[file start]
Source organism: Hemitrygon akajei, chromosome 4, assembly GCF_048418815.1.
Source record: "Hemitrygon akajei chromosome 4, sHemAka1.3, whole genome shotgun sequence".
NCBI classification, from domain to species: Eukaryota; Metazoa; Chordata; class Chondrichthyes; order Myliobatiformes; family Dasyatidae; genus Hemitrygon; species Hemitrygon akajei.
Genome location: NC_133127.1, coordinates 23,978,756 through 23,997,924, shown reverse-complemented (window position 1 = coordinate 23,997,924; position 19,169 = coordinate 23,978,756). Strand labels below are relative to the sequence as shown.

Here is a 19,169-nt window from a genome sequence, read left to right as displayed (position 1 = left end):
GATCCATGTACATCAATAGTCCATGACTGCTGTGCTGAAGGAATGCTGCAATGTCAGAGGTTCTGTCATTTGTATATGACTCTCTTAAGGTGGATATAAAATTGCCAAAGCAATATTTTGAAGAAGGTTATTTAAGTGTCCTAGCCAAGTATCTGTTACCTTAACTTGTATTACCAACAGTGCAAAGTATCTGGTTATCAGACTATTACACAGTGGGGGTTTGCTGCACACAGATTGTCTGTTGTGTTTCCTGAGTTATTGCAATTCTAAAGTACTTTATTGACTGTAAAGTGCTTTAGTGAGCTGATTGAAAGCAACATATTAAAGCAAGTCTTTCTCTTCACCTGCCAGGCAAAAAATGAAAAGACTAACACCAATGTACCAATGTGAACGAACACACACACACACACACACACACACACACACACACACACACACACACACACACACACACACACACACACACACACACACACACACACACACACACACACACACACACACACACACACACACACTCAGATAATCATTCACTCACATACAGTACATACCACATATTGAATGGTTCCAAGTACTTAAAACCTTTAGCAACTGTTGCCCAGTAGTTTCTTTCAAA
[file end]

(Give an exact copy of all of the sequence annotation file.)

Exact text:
Source organism: Hemitrygon akajei, chromosome 4, assembly GCF_048418815.1.
Source record: "Hemitrygon akajei chromosome 4, sHemAka1.3, whole genome shotgun sequence".
NCBI classification, from domain to species: Eukaryota; Metazoa; Chordata; class Chondrichthyes; order Myliobatiformes; family Dasyatidae; genus Hemitrygon; species Hemitrygon akajei.
Genome location: NC_133127.1, coordinates 23,978,756 through 23,997,924, shown reverse-complemented (window position 1 = coordinate 23,997,924; position 19,169 = coordinate 23,978,756). Strand labels below are relative to the sequence as shown.

Here is a 19,169-nt window from a genome sequence, read left to right as displayed (position 1 = left end):
GATCCATGTACATCAATAGTCCATGACTGCTGTGCTGAAGGAATGCTGCAATGTCAGAGGTTCTGTCATTTGTATATGACTCTCTTAAGGTGGATATAAAATTGCCAAAGCAATATTTTGAAGAAGGTTATTTAAGTGTCCTAGCCAAGTATCTGTTACCTTAACTTGTATTACCAACAGTGCAAAGTATCTGGTTATCAGACTATTACACAGTGGGGGTTTGCTGCACACAGATTGTCTGTTGTGTTTCCTGAGTTATTGCAATTCTAAAGTACTTTATTGACTGTAAAGTGCTTTAGTGAGCTGATTGAAAGCAACATATTAAAGCAAGTCTTTCTCTTCACCTGCCAGGCAAAAAATGAAAAGACTAACACCAATGTACCAATGTGAACGAACACACACACACACACACACACACACACACACACACACACACACACACACACACACACACACACACACACACACACACACACACACACACACACACACACACACACACACACACACACACACACTCAGATAATCATTCACTCACATACAGTACATACCACATATTGAATGGTTCCAAGTACTTAAAACCTTTAGCAACTGTTGCCCAGTAGTTTCTTTCAAA